An asteroid believed to pose a remote risk of colliding with Earth this century is 20 percent bigger than previously thought, the European Space Agency (ESA) said on Wednesday.
In a press release, ESA said its Herschel deep-space telescope had scanned a space rock called 99942 Apophis last weekend as it headed towards its closest flyby with our planet in years on Wednesday.
Previous estimates bracketed the asteroid’s average diameter at 270 metres (877 feet) give or take 60m (195 feet), representing a mass that would equal the energy release of a 506-megatonne bomb, according to NASA figures.
In a two-hour observation, Herschel returned a diameter of 325m (1,056 feet), with a range of 15m (48.75 feet) either way, ESA said.
“The 20-percent increase in diameter, from 270 to 325m (877 to 1,056 feet), translates into a 75-percent increase in our estimates of the asteroid’s volume or mass,” said Thomas Mueller of the Max Planck Institute for Extraterrestrial Physics in Garching, Germany, who led the data analysis.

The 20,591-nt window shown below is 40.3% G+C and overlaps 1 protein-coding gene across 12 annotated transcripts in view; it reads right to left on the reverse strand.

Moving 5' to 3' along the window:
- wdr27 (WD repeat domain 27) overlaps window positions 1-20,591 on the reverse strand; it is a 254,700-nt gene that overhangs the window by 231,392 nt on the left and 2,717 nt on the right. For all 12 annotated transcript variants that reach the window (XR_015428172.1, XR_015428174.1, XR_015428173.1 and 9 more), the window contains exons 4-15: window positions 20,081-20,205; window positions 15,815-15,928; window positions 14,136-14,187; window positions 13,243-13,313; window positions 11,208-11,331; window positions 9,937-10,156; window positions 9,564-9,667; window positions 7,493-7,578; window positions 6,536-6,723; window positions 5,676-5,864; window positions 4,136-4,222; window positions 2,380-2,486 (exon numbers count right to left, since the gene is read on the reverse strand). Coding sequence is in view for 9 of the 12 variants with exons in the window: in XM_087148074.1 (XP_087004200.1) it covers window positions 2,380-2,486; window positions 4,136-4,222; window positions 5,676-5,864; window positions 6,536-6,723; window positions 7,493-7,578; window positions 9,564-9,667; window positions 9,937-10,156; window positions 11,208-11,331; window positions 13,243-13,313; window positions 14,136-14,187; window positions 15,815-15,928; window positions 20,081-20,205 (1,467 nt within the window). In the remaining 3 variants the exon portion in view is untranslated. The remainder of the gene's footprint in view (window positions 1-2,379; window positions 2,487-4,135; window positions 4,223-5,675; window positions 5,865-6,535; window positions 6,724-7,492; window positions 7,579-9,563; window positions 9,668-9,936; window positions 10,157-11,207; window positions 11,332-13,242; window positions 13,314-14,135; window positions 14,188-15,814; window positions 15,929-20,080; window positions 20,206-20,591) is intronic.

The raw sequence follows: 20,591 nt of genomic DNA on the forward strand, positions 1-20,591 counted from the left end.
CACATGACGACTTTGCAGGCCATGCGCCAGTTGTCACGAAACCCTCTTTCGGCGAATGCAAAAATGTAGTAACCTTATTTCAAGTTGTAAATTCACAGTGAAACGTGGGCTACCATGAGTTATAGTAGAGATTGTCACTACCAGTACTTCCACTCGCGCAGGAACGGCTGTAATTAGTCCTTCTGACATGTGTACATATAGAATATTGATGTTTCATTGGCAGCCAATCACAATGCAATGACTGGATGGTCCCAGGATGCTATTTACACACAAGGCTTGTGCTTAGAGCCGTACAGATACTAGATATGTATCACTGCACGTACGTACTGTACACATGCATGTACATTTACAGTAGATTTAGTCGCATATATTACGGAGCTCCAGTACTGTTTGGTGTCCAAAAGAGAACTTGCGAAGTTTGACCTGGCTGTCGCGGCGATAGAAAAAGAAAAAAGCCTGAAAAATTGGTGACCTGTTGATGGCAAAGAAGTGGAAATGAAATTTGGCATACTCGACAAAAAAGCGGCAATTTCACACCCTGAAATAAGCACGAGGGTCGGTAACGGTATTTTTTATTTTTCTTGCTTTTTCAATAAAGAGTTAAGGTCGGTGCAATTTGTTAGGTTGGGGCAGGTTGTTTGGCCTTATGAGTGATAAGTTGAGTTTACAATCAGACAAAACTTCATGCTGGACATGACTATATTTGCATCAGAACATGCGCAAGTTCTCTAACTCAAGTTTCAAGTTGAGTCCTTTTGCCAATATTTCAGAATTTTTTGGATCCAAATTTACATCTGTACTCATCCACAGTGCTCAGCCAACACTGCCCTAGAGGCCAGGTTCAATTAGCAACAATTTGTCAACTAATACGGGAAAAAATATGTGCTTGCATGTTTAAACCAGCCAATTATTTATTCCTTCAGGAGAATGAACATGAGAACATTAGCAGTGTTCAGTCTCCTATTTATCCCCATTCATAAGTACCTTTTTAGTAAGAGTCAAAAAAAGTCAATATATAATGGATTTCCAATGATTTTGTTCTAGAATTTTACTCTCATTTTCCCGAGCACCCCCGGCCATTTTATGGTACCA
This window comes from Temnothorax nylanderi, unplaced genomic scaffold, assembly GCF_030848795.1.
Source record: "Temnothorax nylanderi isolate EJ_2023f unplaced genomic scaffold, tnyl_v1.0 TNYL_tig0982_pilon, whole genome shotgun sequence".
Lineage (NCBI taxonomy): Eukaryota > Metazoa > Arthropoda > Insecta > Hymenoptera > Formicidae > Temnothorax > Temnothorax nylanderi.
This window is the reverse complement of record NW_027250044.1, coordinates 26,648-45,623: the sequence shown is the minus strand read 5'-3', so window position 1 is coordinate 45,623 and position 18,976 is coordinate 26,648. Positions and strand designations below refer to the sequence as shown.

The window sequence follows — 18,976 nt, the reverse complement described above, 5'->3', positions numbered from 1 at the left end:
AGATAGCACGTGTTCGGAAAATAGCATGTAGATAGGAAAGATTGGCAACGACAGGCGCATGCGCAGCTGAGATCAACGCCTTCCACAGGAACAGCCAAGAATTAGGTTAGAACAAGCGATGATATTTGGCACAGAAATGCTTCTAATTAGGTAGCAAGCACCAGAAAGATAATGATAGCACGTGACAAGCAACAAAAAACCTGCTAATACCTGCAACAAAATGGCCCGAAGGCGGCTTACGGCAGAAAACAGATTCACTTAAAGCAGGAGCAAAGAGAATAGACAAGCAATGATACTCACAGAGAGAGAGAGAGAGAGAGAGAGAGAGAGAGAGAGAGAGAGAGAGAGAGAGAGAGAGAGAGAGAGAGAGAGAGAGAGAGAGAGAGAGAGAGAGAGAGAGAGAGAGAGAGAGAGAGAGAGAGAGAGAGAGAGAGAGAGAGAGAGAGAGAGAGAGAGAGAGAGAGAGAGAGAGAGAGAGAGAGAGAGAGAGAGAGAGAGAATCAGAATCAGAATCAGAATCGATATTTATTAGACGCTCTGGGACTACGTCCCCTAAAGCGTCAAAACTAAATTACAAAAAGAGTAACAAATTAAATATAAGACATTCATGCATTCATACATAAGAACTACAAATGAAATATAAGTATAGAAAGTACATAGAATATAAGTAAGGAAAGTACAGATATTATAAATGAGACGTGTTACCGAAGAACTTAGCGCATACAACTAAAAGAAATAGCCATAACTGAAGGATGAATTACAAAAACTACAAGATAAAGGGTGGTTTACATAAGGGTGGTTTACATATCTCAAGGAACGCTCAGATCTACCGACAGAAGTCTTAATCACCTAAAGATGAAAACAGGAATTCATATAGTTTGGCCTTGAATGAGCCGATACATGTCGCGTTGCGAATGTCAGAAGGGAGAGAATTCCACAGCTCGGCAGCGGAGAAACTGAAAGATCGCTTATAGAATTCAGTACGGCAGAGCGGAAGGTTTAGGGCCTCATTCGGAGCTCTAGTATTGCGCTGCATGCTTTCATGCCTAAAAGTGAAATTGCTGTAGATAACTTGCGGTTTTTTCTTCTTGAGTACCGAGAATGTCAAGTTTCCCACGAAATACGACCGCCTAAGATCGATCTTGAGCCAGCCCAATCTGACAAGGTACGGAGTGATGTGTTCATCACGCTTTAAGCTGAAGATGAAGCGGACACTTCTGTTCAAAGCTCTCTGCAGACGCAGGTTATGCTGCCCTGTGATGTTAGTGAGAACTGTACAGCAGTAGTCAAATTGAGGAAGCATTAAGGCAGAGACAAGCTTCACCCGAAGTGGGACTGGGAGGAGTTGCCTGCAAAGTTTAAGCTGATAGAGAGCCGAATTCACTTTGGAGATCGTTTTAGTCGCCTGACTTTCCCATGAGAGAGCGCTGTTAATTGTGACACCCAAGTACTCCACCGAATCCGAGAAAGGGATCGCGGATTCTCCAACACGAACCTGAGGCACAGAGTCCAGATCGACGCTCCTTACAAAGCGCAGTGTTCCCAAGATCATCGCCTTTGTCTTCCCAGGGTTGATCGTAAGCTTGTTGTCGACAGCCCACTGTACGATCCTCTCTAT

Named after the god of evil and darkness in Egyptian mythology, Apophis sparked a scare when it was first detected in 2004.
Early calculations suggested a 2.7-percent probability of collision in 2029, the highest ever for an asteroid, but the risk was swiftly downgraded after further observations.
A distance of 35,000 kilometres (22,500 miles), meaning it will flit past inside the orbit of geostationary satellites, is the latest estimate for 2029, ESA said.
There remains a tiny impact risk of about one in 250,000 on April 13, 2036, when it will pass even closer to Earth, according to NASA’s Jet Propulsion Laboratory (JPL).
Astronomers hope that Wednesday’s flyby, with Apophis due to zip past at a distance of some 14.5 million kilometres (nine million miles), will help them fine tune the 2029 and 2036 estimates.
Herschel, using thermal sensors, also found that Apophis is somewhat darker than thought, ESA added.
Only 23 percent of light that falls on it is reflected, and the rest is absorbed by the asteroid. Previous estimates of this reflectivity, known as albedo, were in the order of 33 percent.
This finding is important because asteroids experience something called the Yarkovsky effect, or an increase in thrust that comes from alternate heating and cooling as the rock slowly turns in space.
Over time, this momentum can change the body’s trajectory as it moves through the Solar System.
On February 15, a 57-metre (185-feet) asteroid, 2012 DA14, will skim the planet at just 34,500 kilometres (21,600 miles), making the narrowest approach so far of any detected asteroid.
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